Alim, H. Samy, John R. Rickford and Arnetha F. Ball (eds.) Raciolinguistics: How Language Shapes our Ideas about Race. Oxford: Oxford University Press, pp. 33-50.
Blommaert, Jan (2005) Discourse: A Critical Introduction. Cambridge: Cambridge University Press.
Blommaert, Jan (2010) The Sociolinguistics of Globalization. Cambridge: Cambridge University Press.
Coupland, Nikolas (2007) Style: Variation and Identity. Cambridge: Cambridge University Press.
Coupland, Nikolas and Adam Jaworski (eds.) (2009) The New Sociolinguistics Reader.
Coupland, Nikolas (ed.) Sociolinguistics: Theoretical Debates. Cambridge: Cambridge University Press.
Deumert, Ana (2014) Sociolinguistics and Mobile Communication. Edinburgh: Edinburgh University Press.
Garcia, Ofelia and Li Wei (2014) Translanguaging: Language, Bilingualism and Education. Basingstoke: Palgrave Macmillan.
King, Brian W. (2019) Communities of Practice: A Critical Introduction. London: Routledge.
Kroskrity, Paul V. (ed.). (2000) Regimes of Language: Ideologies, Polities, and Identities. Santa Fe, NM: School of American Research Press.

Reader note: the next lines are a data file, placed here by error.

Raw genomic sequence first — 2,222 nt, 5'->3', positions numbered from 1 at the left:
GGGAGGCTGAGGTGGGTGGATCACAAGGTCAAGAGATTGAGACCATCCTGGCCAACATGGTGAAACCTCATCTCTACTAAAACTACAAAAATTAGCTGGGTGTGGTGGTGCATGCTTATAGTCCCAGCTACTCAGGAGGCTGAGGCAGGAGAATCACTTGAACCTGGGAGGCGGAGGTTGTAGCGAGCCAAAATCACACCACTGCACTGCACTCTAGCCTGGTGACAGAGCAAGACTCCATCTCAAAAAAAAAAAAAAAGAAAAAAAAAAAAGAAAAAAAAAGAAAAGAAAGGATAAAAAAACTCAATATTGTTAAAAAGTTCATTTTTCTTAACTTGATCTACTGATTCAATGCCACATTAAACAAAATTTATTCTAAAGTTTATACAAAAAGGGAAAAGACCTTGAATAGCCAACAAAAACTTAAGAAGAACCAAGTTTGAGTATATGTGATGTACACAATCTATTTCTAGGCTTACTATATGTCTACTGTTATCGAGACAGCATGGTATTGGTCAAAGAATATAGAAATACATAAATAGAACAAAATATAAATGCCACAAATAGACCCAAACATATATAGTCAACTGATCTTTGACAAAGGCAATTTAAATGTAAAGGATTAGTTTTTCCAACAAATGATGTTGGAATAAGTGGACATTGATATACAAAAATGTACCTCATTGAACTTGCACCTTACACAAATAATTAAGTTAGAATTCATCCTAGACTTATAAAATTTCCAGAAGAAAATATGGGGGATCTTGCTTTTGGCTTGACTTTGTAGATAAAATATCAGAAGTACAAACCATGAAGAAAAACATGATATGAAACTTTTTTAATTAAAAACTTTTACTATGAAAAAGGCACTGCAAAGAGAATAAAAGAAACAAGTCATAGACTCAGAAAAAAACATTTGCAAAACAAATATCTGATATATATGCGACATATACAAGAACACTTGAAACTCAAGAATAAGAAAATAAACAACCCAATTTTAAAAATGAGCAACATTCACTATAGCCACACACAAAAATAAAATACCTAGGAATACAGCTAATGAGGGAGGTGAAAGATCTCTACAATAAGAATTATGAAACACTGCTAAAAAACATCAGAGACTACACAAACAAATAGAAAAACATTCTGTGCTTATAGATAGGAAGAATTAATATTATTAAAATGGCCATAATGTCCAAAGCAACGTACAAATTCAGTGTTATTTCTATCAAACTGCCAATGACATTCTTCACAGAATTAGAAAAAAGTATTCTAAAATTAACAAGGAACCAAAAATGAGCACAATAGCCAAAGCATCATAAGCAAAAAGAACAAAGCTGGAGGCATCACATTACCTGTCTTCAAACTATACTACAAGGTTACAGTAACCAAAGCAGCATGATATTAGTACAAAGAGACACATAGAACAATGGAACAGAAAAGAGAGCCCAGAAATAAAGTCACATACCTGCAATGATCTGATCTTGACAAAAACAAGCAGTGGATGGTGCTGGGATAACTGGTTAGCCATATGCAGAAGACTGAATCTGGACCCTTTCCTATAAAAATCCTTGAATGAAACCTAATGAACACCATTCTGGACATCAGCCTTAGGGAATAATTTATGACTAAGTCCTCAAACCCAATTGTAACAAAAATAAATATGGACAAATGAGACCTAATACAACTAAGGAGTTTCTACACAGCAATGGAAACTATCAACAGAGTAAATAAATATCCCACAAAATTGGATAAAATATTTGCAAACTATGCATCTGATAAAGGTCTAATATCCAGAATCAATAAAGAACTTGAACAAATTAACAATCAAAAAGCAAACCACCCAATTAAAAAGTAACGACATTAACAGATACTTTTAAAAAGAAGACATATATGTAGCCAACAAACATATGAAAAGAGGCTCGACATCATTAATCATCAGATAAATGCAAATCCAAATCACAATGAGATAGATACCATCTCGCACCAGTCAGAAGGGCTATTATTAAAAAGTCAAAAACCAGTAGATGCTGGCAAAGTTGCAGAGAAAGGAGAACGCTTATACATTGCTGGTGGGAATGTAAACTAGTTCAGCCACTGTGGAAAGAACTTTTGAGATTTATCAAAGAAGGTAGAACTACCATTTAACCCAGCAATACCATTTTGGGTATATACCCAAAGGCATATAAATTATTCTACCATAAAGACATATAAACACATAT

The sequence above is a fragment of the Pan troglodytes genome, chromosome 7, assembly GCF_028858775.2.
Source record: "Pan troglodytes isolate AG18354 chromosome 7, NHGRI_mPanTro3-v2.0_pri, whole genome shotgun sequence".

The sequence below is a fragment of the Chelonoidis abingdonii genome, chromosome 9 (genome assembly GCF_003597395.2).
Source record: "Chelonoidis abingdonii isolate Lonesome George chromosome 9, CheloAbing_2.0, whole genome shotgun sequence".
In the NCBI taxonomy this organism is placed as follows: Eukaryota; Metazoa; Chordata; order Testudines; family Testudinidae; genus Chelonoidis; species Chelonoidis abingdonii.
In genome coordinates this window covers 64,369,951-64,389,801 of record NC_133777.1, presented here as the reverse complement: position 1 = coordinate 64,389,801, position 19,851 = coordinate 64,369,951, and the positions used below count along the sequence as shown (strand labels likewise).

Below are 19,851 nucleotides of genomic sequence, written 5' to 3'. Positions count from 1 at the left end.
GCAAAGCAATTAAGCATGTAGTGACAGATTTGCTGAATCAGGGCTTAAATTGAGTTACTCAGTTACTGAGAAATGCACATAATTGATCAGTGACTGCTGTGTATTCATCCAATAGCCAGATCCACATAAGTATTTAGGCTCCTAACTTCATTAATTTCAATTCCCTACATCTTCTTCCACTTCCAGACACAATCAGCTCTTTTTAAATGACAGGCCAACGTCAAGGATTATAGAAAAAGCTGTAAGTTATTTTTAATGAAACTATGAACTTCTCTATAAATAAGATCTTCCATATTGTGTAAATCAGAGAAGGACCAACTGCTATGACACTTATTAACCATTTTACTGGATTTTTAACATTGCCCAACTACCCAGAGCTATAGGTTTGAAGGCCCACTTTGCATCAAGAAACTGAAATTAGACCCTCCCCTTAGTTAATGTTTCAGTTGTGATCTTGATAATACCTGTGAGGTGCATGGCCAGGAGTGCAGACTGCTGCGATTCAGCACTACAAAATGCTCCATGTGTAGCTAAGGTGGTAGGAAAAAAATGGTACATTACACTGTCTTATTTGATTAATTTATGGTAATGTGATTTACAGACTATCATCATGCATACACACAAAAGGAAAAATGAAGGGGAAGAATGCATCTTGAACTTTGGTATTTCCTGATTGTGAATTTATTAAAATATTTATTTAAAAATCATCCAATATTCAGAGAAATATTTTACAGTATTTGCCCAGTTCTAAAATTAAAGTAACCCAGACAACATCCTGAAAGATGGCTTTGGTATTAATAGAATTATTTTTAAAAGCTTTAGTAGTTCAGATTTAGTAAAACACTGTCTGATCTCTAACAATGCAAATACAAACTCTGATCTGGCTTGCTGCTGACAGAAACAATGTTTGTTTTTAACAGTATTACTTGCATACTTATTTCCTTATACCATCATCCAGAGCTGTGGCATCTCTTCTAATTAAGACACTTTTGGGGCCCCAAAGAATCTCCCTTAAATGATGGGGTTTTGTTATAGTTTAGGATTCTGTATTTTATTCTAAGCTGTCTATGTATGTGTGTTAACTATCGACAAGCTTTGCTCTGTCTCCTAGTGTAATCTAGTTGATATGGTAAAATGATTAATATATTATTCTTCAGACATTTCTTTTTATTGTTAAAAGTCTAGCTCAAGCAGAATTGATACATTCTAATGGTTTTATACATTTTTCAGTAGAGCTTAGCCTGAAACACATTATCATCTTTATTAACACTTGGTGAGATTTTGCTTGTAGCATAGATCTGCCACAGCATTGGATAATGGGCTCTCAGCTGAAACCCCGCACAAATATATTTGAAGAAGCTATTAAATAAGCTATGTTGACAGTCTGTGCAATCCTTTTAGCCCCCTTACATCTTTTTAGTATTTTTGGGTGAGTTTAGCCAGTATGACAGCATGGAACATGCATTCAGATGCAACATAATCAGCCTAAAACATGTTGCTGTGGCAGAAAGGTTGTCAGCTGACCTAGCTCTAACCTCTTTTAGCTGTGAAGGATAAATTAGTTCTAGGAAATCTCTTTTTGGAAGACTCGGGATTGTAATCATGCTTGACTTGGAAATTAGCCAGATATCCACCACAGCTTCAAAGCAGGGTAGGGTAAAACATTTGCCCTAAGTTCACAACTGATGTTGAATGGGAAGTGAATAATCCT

Lee, Jerry Won and Sender Dovchin (eds.) (2020) Translinguistics: Negotiating Innovation and Ordinariness. London Routledge.
Leung, Janny H. (2019) Shallow Equality and Symbolic Jurisprudence in Multilingual Legal Orders. Oxford: Oxford University Press.
Lisa Lim, Christopher Stroud and Lionel Wee (eds.) (2018) The Multilingual Citizen: Towards a Politics of Language for Agency and Change. Bristol: Multilingual Matters.
Makoni, Sinfree and Alastair Pennycook (eds.) (2006) Disinvesting and Reconstituting Languages. Bristol: Multilingual Matters.
Pennycook, Alastair and Sinfree Makoni (2019) Innovations and Challenges in Applied Linguistics from the Global South. London: Routledge.
Rosa, Jonathan (2018) Looking like a Language, Sounding like a Race: Raciolinguistic Ideologies and the Learning of Latinidad. Oxford: Oxford University Press.
Tagliamonte, Sali (2012) Variationist Sociolinguistics: Change, Observation, Interpretation. Oxford: Wiley-Blackwell.
Wang, Ge (2016) Pains and Gains of Ethnic Multilingual Learners in China. Singapore: Springer.
Wodak, Ruth, Barbara Johnstone and Paul Kerswill (2011) The Sage Companion to Sociolinguistics. London: Sage.
Zhang, Qing (2018) Language and Social Change in China: Undoing Commonness through Cosmopolitan Mandarin. London: Routledge.
Zhou, Minglang (2003) Multilingualism in China: the Politics of Writing Reforms for Minority Languages, 1949-2002. Berlin: Mouton de Gruyter.
The University’s definitions on “plagiarism” are as follows: